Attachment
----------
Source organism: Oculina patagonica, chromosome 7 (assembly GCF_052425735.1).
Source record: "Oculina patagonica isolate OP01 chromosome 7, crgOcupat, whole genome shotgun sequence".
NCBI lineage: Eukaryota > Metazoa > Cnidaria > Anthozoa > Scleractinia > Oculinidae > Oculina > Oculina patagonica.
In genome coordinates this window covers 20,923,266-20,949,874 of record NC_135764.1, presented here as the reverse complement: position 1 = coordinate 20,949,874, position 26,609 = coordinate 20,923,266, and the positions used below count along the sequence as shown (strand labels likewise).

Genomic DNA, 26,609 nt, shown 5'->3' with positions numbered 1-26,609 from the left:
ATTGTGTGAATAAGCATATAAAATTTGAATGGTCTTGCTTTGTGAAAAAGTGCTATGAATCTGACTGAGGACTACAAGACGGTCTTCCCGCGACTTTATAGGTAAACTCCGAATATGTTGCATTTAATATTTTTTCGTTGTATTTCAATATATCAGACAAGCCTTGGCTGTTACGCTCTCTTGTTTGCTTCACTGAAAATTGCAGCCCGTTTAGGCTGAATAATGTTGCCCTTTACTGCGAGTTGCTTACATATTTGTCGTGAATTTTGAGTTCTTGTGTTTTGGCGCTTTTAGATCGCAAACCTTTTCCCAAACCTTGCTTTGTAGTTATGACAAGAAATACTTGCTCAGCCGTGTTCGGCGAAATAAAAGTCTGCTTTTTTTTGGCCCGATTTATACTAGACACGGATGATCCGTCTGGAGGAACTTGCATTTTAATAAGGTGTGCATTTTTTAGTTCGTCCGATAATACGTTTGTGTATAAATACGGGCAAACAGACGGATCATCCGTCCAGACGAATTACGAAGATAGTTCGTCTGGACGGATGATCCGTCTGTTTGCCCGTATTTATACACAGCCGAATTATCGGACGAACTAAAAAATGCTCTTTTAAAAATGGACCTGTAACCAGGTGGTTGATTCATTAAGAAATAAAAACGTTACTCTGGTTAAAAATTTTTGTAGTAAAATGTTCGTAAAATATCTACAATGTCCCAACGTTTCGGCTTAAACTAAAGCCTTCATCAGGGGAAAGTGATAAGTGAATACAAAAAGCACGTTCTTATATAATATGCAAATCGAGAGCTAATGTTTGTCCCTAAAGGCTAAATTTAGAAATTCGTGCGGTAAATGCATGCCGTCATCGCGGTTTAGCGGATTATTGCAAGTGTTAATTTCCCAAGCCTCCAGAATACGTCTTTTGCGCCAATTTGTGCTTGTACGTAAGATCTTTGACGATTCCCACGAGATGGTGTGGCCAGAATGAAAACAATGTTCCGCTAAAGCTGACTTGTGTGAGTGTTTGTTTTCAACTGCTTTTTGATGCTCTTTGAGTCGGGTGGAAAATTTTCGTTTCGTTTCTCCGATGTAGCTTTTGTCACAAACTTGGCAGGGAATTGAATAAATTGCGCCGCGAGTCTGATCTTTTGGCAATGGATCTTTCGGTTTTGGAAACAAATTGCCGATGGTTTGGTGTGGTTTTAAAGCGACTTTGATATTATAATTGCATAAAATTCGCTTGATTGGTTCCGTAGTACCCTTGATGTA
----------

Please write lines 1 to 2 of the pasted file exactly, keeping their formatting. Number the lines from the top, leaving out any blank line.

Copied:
Source organism: Oculina patagonica, chromosome 7 (assembly GCF_052425735.1).
Source record: "Oculina patagonica isolate OP01 chromosome 7, crgOcupat, whole genome shotgun sequence".